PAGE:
Delegates contain a few useful methods, for example GetInvocationList() will return a list of the delegates invoked by the current delegate. If we tried out the following piece of code 
DelegateOutputLitID.Text += "<br/>There are now  " + writeSthDelegateObject.GetInvocationList().Length + " methods attached to the delegate.<br/>";
foreach (Delegate del in writeSthDelegateObject.GetInvocationList())
    DelegateOutputLitID.Text += del.Method + "<br/>";
we would get
There are now 2 methods attached to the delegate.
Void WriteSthMethod(System.String)
Void WriteSthElseMethod(System.String)
The previous examples should probably have given you an idea of how delegates work. Moving forward, we are going to see a few more advanced uses.

Events and delegates

Let's start off by creating two buttons, each of them invoking a method printing a message when clicked. Here's the code.
<asp:Button runat="server" ID="Button1ID" Text="This is button 1" OnClick="Button1Clicked" />
<asp:Button runat="server" ID="Button2ID" Text="This is button 2" OnClick="Button2Clicked" />
protected void Button1Clicked(object sender, EventArgs e)
    DelegateOutputLitID.Text += " This is button 1.";       
protected void Button2Clicked(object sender, EventArgs e)
    DelegateOutputLitID.Text += " This is button 2.";
That's most simple. When I press the first button I get " This is button 1.". When I press the second I get " This is button 2.".
What we have here for each button is an event (Click) and a method (Button1Clicked). What we miss is their connection. By writing OnClick="Button1Clicked" we create an event handler, that is the method that will be called by the event. ASP.NET automatically creates the piece of code that says when the Click event of the control with ID Button1ID is raised, the method that will be called will be Button1Clicked.
What is most important is that these event handlers (actually all event handlers) are implemented using delegates. If that is so we could treat these methods like any other method.
So, the following code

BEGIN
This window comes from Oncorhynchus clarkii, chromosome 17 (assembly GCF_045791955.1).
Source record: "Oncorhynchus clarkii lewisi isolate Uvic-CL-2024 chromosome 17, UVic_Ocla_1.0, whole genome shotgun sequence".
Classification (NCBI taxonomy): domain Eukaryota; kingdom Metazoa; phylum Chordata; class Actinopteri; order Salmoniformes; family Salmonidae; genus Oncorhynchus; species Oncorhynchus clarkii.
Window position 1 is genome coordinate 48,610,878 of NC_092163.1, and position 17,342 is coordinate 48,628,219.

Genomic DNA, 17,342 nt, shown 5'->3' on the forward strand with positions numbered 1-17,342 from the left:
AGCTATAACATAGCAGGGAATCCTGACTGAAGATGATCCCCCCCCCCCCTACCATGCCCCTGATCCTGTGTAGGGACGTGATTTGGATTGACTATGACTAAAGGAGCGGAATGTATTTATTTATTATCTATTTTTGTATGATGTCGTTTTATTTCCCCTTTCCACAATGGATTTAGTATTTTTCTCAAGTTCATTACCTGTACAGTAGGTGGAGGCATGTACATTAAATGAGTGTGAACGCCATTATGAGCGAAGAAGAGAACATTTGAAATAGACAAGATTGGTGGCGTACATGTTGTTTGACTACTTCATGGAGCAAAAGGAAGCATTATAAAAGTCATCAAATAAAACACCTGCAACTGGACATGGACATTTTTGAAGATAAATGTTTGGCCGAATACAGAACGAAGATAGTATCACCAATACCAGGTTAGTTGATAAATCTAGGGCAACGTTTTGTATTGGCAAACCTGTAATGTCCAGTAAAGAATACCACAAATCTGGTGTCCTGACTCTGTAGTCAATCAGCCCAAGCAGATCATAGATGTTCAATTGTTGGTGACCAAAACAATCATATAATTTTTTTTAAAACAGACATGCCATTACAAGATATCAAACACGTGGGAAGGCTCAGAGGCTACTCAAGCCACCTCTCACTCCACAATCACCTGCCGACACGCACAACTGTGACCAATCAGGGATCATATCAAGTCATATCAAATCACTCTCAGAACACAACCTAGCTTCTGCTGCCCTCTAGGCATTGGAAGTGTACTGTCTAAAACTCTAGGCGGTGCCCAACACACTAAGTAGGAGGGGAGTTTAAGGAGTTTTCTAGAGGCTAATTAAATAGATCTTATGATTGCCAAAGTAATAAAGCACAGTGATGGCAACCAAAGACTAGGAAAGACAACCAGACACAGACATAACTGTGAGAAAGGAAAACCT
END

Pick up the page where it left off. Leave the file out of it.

void ButtonHandling()
        DelegateOutputLitID.Text = "";
        Button2ID.Click -= Button2Clicked;
        Button2ID.Click += Button1Clicked;
would remove the Button2Clicked method from the event handler and put Button1Clicked in its place. If we then clicked the second button we would get
This is button 1.
That is the reason that all event handling methods have the same arguments
protected void EventHandlingMethod(object sender, EventArgs e)
Because they are all invoked by a delegate that also needs these arguments.

Why should I use delegates?

why should i use delegates
We talked about delegates, what they are and what they do. Based on that, you may be able to tell that like most other advanced tools there may not be times where it will be compulsory for you to use delegates, rather than optionally.
You can use delegates when you have created your methods but do not wish to handle them plainly within the code. In that case, using a delegate may end up in a better organized source code.
Delegates can also be used when you are not completely sure what you want to do in future. You simply create the delegate and later on invoke the methods you feel like.
Delegates still, could be the only solution in case you want to use event handlers or other .Net functions that require delegates.
LINQ and Lambda expressions for example can use delegates in order to assign expressions created on the fly. For example
delegate int linqDelegate(int i);
int LinqDelegate(int i)
        linqDelegate increase = x => x + 1;
        //Equal to int increase(int x){return x +1;}
        linqDelegate square = x => x * x;
        //Equal to int square(int x){return x * x;}
        return square(increase(i));
If we called this function 
we would get 36 as a result.
However, we are going to talk about lambda expressions in a future article.


Delegates can be loosely described as reference types for methods. In that way, calling the delegate is like calling the method invoked. You can invoke more than one method to a delegate, add them and remove them any way that you want. Delegates are used to create event handling and are also used in LINQ and lambda expressions.